5.09.2012

Let's Keep An Open Mind

In the midst of my busy life, a small guilty pleasure I indulge in on a regular basis is to scroll through the news feed on my Facebook page.  There I will find articles, videos, and status updates from all of my favorite people, which is to say my "friends" from all the different parts of my life.  There I can quickly get caught up on someone's kids, the latest news, and the funniest jokes. 

Almost all of my Facebook friends are grown adults, and as a result are pretty set in their beliefs and worldviews.  It seems to me, and though I try to be conscious about this I am guilty as well at times, that there is a lot of bashing of others' points of view.  Democrats bash Republicans, Republicans bash Democrats,  Christians get bashed, Muslims get bashed, and everyone bashes gay bashers and Kim Kardashian. Where is the love? 

For as open-minded as we all would like to think we are, I don't actually see much of that on display.  Rather, people post as if the other side is not only wrong but devoid of reason, and if devoid of reason then clearly morally bankrupt.  Which is why I am so intrigued by Jonathan Haidt's new book, "The Righteous Mind: Why Good People are Divided by Religion and Politics," which was reviewed by the New York Times a couple of months ago.  Haidt, a self-professed "partisan liberal," argues that reason is subordinate to morals, and that Republicans have actually been more broad-minded than Democrats because their beliefs are based on a plurality of moral themes (care, fairness, liberty, loyalty, authority and sanctity for the R's, vs. just care and fighting oppression for the D's).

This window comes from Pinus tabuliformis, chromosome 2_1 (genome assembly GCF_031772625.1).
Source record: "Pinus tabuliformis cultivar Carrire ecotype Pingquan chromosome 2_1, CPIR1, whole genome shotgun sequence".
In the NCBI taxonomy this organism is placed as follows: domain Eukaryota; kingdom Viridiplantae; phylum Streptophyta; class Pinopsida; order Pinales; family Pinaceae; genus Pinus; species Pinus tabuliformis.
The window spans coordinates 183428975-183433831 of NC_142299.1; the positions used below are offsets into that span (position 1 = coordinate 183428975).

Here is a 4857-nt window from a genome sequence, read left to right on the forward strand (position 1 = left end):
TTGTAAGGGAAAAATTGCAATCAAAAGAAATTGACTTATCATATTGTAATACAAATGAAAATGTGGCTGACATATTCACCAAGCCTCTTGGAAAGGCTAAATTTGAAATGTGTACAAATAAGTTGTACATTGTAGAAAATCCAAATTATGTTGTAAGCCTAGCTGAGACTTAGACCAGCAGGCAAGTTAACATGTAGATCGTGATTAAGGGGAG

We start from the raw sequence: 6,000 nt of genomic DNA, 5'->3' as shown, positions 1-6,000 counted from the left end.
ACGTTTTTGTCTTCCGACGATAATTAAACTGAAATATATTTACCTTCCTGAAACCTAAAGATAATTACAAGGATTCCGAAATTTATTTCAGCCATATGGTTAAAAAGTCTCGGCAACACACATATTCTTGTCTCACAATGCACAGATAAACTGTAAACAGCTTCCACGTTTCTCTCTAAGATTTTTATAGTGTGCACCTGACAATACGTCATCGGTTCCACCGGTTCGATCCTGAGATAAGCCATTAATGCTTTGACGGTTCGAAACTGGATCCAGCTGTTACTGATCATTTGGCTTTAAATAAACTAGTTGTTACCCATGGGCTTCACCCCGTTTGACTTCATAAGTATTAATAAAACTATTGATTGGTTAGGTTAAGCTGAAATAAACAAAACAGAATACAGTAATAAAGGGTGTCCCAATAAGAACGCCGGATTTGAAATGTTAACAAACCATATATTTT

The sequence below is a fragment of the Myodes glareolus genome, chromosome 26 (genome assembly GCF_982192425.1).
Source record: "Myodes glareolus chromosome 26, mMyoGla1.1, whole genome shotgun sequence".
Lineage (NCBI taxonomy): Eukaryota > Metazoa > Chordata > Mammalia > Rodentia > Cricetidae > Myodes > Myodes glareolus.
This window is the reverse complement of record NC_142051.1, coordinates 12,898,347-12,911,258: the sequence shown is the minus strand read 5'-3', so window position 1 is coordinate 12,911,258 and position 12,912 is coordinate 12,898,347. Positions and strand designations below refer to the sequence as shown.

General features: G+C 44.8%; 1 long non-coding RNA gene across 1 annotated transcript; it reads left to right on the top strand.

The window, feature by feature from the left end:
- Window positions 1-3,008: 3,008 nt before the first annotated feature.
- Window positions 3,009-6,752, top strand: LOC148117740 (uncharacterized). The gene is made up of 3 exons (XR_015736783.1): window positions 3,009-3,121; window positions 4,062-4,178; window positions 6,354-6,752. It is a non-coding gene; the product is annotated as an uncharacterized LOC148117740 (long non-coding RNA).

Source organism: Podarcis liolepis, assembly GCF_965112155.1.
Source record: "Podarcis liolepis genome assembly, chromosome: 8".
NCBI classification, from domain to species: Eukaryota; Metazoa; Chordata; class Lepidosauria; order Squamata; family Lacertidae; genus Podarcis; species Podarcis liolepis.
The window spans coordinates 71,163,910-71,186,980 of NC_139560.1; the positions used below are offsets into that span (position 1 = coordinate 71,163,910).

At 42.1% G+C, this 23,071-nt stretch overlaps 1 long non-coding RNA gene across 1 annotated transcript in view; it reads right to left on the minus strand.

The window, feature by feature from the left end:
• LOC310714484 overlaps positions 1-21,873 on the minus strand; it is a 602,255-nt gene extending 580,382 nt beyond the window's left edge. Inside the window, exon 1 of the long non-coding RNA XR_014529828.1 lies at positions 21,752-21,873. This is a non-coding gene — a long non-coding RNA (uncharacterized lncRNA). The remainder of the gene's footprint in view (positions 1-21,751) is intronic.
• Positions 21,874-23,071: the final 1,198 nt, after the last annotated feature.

More broadly, he urges the kind of open-mindedness that I hope for on Facebook, in my in-person conversations, and in my own internal musings.  I'm not asking for people to not believe strongly in things, or to not think that there are any absolutes in life, or to blindly accept new propositions without testing them.  But I do think that we would all do better, individually and as a society, if we didn't presume to know it all and not have anything to learn from "the other side."  Think about how much better we could do on things like the Trayvon Martin murder, gay rights, how to fix health care, and the future of the American economy if we didn't assume that those who think differently than us were intellectually ignorant and morally defective. 

I hope I have not communicated close-mindedness or ridicule in my words, although if I have, I would not be surprised, and I would like to have it pointed out so I can apologize, examine myself, and get better.  Rather, I hope I have helped cultivate a mood of approachability, in which it is OK to ask tough questions and pose uncomfortable propositions.  Isn't that how we stretch from what we think we know now, and grow into a more informed and respectful perspective? 

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